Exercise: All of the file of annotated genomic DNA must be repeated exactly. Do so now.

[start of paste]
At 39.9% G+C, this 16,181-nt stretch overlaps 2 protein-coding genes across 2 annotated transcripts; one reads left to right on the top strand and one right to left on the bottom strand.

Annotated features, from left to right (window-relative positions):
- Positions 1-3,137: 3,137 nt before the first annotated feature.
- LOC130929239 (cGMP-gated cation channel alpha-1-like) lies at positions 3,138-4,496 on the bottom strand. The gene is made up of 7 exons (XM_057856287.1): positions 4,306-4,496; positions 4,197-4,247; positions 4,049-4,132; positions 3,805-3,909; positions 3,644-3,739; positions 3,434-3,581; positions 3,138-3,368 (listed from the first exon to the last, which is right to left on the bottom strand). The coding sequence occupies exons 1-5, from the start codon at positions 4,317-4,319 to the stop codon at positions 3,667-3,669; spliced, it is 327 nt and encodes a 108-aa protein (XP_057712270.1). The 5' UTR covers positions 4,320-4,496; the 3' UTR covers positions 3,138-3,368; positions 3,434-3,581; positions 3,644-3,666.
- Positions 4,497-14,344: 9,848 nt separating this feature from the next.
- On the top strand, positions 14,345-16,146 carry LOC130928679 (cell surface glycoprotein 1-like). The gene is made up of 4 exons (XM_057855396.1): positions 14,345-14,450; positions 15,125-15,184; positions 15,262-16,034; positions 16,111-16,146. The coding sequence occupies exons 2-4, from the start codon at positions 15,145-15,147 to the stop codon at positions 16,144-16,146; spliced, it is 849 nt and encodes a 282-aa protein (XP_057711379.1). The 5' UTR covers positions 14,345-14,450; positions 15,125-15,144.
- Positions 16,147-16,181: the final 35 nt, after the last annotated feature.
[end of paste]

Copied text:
At 39.9% G+C, this 16,181-nt stretch overlaps 2 protein-coding genes across 2 annotated transcripts; one reads left to right on the top strand and one right to left on the bottom strand.

Annotated features, from left to right (window-relative positions):
- Positions 1-3,137: 3,137 nt before the first annotated feature.
- LOC130929239 (cGMP-gated cation channel alpha-1-like) lies at positions 3,138-4,496 on the bottom strand. The gene is made up of 7 exons (XM_057856287.1): positions 4,306-4,496; positions 4,197-4,247; positions 4,049-4,132; positions 3,805-3,909; positions 3,644-3,739; positions 3,434-3,581; positions 3,138-3,368 (listed from the first exon to the last, which is right to left on the bottom strand). The coding sequence occupies exons 1-5, from the start codon at positions 4,317-4,319 to the stop codon at positions 3,667-3,669; spliced, it is 327 nt and encodes a 108-aa protein (XP_057712270.1). The 5' UTR covers positions 4,320-4,496; the 3' UTR covers positions 3,138-3,368; positions 3,434-3,581; positions 3,644-3,666.
- Positions 4,497-14,344: 9,848 nt separating this feature from the next.
- On the top strand, positions 14,345-16,146 carry LOC130928679 (cell surface glycoprotein 1-like). The gene is made up of 4 exons (XM_057855396.1): positions 14,345-14,450; positions 15,125-15,184; positions 15,262-16,034; positions 16,111-16,146. The coding sequence occupies exons 2-4, from the start codon at positions 15,145-15,147 to the stop codon at positions 16,144-16,146; spliced, it is 849 nt and encodes a 282-aa protein (XP_057711379.1). The 5' UTR covers positions 14,345-14,450; positions 15,125-15,144.
- Positions 16,147-16,181: the final 35 nt, after the last annotated feature.